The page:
Shut Down – the B-side to Surfin’ USA, this shows the Chuck Berry influence in a different way. Where the A-side had just stolen one of Berry’s melodies, this one has its own melody (a development on from that of 409) but the words are an attempt to write a Chuck Berry car-race song in the style of Maybelline or You Can’t Catch Me.
That they work that well is thanks to the lyricist, the DJ Roger Christian, who Brian Wilson had heard critiquing the lyrics to 409 on the radio and who became a frequent collaborator with Wilson, Jan Berry and Gary Usher (together and separately) for the next few years. Christian’s car-song lyrics (and Love’s car songs, when he’s imitating Christian) were more sophisticated than the surf lyrics had been, frequently having a plot with some kind of conflict and resolution.
While this is based on 409, we can see clear traces of this song in Little Deuce Coupe (similar melody), I Get Around (“round, round get around, I get around” and “tach it up, tach it up, buddy gonna shut you down” having similar functions in the songs) and Fun Fun Fun (the backing vocals acting as a Greek chorus in the second verse), among others – this was a big step forward for Wilson.
While it’s not perfect – Love’s lead vocal is horribly double-tracked in the last verse – it’s charming enough that things like Love’s two-note sax honking ‘solo’ sound endearing rather than amateurish, and it’s a great little single.
This is another song over whose credits Love sued and won in the 1990s.

Noble Surfer because, you see, “noble” sounds a tiny bit like “no bull”, which if you’re in 1962 is a tiny bit rude. This astounding realisation which changed the course of humour forever was hit on by Mike Love, and Brian Wilson set the mirth-tastic laugh-riot to music that fits it perfectly.

Honky Tonk. Bill Doggett’s original of this (with guitarist Billy Butler) is a rock & roll classic, one of the great R&B instrumentals of all time, slow, dark and grooving over two sides of a 45. This is two minutes and four seconds of teenagers playing with too much echo. By this point Carl Wilson was a *VERY COMPETENT* teenage guitarist, but this is still absolutely pointless.

Lana is a rewrite of Farmer’s Daughter with a little of The Shift thrown in, musically. Lyrically, though, it’s a bland love song. Brian Wilson takes both lead vocal and solo composition credit.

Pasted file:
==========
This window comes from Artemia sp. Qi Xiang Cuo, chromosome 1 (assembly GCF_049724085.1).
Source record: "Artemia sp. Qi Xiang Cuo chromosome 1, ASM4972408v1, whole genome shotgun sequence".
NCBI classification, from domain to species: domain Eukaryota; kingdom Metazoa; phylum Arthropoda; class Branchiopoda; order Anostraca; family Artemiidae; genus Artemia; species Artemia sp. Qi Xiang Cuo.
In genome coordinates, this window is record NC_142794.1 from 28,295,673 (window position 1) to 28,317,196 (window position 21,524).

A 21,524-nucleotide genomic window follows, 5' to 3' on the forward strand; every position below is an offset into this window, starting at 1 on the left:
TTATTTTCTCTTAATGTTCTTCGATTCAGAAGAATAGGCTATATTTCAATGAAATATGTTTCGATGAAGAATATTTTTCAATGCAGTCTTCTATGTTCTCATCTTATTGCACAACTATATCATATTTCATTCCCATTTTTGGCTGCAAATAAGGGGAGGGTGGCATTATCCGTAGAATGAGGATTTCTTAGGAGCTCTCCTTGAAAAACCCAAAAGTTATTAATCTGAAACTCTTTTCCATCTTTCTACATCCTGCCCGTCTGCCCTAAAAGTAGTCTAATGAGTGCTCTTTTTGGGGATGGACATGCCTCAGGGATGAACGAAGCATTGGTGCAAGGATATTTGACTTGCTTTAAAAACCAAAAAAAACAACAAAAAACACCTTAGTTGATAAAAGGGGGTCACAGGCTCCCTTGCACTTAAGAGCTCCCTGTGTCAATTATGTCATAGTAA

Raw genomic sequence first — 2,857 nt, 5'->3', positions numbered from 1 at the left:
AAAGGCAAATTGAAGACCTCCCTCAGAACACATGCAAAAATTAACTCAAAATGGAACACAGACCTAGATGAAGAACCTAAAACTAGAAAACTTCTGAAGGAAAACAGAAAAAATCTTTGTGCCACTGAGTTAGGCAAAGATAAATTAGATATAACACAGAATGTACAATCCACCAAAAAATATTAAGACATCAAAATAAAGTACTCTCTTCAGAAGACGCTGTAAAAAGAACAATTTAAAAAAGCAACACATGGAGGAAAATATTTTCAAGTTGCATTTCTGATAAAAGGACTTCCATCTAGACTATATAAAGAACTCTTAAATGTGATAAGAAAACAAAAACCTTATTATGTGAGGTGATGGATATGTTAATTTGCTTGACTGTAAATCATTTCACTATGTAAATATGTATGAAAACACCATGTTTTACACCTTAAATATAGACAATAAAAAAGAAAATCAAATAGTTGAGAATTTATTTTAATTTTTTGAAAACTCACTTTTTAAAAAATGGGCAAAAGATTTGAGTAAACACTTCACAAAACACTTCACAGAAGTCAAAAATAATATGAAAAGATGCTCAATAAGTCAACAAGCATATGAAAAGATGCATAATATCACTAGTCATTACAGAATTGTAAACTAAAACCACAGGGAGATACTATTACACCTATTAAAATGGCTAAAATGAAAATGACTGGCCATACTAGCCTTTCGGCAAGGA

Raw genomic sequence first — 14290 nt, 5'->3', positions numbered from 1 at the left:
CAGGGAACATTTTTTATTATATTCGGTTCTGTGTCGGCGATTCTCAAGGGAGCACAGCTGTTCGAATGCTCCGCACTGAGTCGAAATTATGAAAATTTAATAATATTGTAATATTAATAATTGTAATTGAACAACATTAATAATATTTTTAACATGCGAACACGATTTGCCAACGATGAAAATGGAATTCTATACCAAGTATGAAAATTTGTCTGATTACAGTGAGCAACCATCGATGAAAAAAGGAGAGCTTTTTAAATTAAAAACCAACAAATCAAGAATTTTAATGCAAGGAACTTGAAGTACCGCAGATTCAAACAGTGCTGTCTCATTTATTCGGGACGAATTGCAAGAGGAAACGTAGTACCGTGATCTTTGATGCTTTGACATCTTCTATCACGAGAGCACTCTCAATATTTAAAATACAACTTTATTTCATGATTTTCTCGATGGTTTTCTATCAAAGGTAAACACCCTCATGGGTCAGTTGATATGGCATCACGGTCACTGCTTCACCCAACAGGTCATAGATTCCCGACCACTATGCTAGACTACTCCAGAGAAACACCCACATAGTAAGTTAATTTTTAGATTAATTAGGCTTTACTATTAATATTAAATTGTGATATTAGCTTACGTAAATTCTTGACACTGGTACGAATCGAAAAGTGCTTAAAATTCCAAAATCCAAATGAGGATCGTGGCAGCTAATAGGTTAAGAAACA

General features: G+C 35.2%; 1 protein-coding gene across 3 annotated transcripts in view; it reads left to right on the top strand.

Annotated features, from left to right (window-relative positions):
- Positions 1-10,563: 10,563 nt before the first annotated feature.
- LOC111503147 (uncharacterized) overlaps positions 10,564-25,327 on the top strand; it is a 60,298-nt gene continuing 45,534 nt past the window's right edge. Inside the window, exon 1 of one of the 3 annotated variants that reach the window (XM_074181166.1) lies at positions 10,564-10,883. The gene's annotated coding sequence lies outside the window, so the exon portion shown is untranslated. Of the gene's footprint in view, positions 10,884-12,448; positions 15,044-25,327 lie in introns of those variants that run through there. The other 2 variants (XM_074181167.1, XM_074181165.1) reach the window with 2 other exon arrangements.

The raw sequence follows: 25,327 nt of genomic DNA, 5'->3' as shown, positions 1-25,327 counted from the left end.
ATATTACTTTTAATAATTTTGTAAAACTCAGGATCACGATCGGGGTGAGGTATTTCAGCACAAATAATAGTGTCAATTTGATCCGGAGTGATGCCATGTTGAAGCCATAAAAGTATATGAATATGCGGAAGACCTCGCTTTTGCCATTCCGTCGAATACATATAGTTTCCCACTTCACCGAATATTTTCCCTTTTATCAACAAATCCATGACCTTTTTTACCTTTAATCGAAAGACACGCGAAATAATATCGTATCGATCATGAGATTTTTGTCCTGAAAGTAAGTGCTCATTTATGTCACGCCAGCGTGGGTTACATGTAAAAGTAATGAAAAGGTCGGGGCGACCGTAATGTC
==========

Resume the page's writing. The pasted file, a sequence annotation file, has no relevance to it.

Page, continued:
Surf Jam Is ostensibly written by Carl Wilson. Which is odd, because the only Wilson on the credits for Wipe Out by the Surfaris is Ron Wilson.

Let’s Go Trippin’ is a cover of a Dick Dale track that is distinguished from every other generic surf instrumental ever by the truly strange reverb effect on Dale’s guitar. Guess which feature of the track they didn’t copy? They did add the sax ‘talents’ of Mike Love though…

and Finders Keepers rounds out the biggest load of tossed-together nothing the band would release in the first twenty-five years of their career with a rewrite of Heads I Win, Tails You Lose from the previous album, but done slightly more interestingly. Not much more, though. A Brian and Mike track.

CD Bonus Tracks

Cindy, Oh Cindy is a cover of a nondescript fifties pop ballad about going to sea and missing one’s girl. Brian turns in a decent vocal performance, and while this is far from exciting it’s much better than half of what was on the Surfin’ USA album, and should probably have been released rather than left in the can.

The Baker Man is another unreleased song, which sounds like an attempt to rewrite Hully Gully as a girl-group dance song in the style of The Locomotion. Brian turns in a surprisingly good gruff vocal, but the song itself is fluff and overlong. That said, it’s still better than half of Surfin’ USA.

Land Ahoy is a Brian Wilson song in a similar style to Cindy, Oh Cindy, another song of sailors pining for their love. It was rerecorded a few months later as Cherry, Cherry Coupe but neither track is hugely successful. Mike Love sings lead.

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2 Responses to The Beach Boys: A Guide, Part 1: Introduction and Surfin’ Safari/Surfin’ USA

  1. Automatica says:

    Great blog post – I’ve always meant to track down a bit more early Beach Boys stuff as like most people I only really know the hits. I do love the whole clean cut 60s surfer aesthetic too.

    One more thing, about a paragraph or two into your review I couldn’t help hearing the voice of Patrick Bateman narrating it.

  2. Pingback: The Beach Boys On CD 3: Little Deuce Coupe/All Summer Long « Sci-Ence! Justice Leak!